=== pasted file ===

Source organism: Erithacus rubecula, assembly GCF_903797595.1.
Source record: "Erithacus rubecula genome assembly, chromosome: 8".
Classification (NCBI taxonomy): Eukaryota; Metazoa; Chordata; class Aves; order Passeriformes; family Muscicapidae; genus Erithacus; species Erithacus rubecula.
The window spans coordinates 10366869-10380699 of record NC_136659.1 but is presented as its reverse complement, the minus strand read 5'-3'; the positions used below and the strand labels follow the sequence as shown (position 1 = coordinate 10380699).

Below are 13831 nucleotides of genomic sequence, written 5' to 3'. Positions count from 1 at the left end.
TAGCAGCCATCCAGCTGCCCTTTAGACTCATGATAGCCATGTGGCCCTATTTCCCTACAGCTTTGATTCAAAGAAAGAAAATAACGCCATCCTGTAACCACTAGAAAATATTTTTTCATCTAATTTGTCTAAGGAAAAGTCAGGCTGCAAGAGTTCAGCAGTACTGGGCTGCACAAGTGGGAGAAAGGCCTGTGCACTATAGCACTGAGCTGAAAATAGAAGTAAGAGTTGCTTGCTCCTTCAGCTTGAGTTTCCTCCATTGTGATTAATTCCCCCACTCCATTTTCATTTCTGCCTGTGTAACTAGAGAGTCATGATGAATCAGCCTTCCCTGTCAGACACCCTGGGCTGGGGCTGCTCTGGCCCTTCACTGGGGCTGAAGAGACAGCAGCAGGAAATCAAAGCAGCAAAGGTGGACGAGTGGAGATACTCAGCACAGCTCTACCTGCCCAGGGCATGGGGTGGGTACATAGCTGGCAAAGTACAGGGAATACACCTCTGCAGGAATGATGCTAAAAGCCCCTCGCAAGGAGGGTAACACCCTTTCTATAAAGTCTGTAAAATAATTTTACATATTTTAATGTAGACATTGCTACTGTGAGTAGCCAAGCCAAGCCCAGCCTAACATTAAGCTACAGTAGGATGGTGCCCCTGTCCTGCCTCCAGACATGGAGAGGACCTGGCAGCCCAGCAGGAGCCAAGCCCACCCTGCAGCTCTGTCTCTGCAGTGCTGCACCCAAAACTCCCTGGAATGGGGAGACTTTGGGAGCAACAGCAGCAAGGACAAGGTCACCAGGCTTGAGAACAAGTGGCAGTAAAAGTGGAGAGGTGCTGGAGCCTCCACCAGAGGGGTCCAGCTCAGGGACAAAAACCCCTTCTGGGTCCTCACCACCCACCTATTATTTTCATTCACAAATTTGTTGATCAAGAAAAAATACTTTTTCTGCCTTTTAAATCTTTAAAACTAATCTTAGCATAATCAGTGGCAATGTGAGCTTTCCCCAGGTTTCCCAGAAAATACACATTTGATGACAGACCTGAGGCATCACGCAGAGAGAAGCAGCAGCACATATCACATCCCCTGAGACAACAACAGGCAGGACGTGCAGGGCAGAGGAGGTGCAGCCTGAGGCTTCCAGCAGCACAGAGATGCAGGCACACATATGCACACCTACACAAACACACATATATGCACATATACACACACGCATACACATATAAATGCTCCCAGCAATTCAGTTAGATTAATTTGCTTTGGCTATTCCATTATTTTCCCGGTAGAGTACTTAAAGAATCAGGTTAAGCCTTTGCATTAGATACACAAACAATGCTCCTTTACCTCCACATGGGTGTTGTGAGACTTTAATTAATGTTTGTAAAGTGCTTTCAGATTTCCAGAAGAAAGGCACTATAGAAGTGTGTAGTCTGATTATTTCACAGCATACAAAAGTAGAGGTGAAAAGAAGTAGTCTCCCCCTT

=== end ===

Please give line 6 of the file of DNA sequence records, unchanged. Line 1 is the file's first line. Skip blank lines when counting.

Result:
TAGCAGCCATCCAGCTGCCCTTTAGACTCATGATAGCCATGTGGCCCTATTTCCCTACAGCTTTGATTCAAAGAAAGAAAATAACGCCATCCTGTAACCACTAGAAAATATTTTTTCATCTAATTTGTCTAAGGAAAAGTCAGGCTGCAAGAGTTCAGCAGTACTGGGCTGCACAAGTGGGAGAAAGGCCTGTGCACTATAGCACTGAGCTGAAAATAGAAGTAAGAGTTGCTTGCTCCTTCAGCTTGAGTTTCCTCCATTGTGATTAATTCCCCCACTCCATTTTCATTTCTGCCTGTGTAACTAGAGAGTCATGATGAATCAGCCTTCCCTGTCAGACACCCTGGGCTGGGGCTGCTCTGGCCCTTCACTGGGGCTGAAGAGACAGCAGCAGGAAATCAAAGCAGCAAAGGTGGACGAGTGGAGATACTCAGCACAGCTCTACCTGCCCAGGGCATGGGGTGGGTACATAGCTGGCAAAGTACAGGGAATACACCTCTGCAGGAATGATGCTAAAAGCCCCTCGCAAGGAGGGTAACACCCTTTCTATAAAGTCTGTAAAATAATTTTACATATTTTAATGTAGACATTGCTACTGTGAGTAGCCAAGCCAAGCCCAGCCTAACATTAAGCTACAGTAGGATGGTGCCCCTGTCCTGCCTCCAGACATGGAGAGGACCTGGCAGCCCAGCAGGAGCCAAGCCCACCCTGCAGCTCTGTCTCTGCAGTGCTGCACCCAAAACTCCCTGGAATGGGGAGACTTTGGGAGCAACAGCAGCAAGGACAAGGTCACCAGGCTTGAGAACAAGTGGCAGTAAAAGTGGAGAGGTGCTGGAGCCTCCACCAGAGGGGTCCAGCTCAGGGACAAAAACCCCTTCTGGGTCCTCACCACCCACCTATTATTTTCATTCACAAATTTGTTGATCAAGAAAAAATACTTTTTCTGCCTTTTAAATCTTTAAAACTAATCTTAGCATAATCAGTGGCAATGTGAGCTTTCCCCAGGTTTCCCAGAAAATACACATTTGATGACAGACCTGAGGCATCACGCAGAGAGAAGCAGCAGCACATATCACATCCCCTGAGACAACAACAGGCAGGACGTGCAGGGCAGAGGAGGTGCAGCCTGAGGCTTCCAGCAGCACAGAGATGCAGGCACACATATGCACACCTACACAAACACACATATATGCACATATACACACACGCATACACATATAAATGCTCCCAGCAATTCAGTTAGATTAATTTGCTTTGGCTATTCCATTATTTTCCCGGTAGAGTACTTAAAGAATCAGGTTAAGCCTTTGCATTAGATACACAAACAATGCTCCTTTACCTCCACATGGGTGTTGTGAGACTTTAATTAATGTTTGTAAAGTGCTTTCAGATTTCCAGAAGAAAGGCACTATAGAAGTGTGTAGTCTGATTATTTCACAGCATACAAAAGTAGAGGTGAAAAGAAGTAGTCTCCCCCTT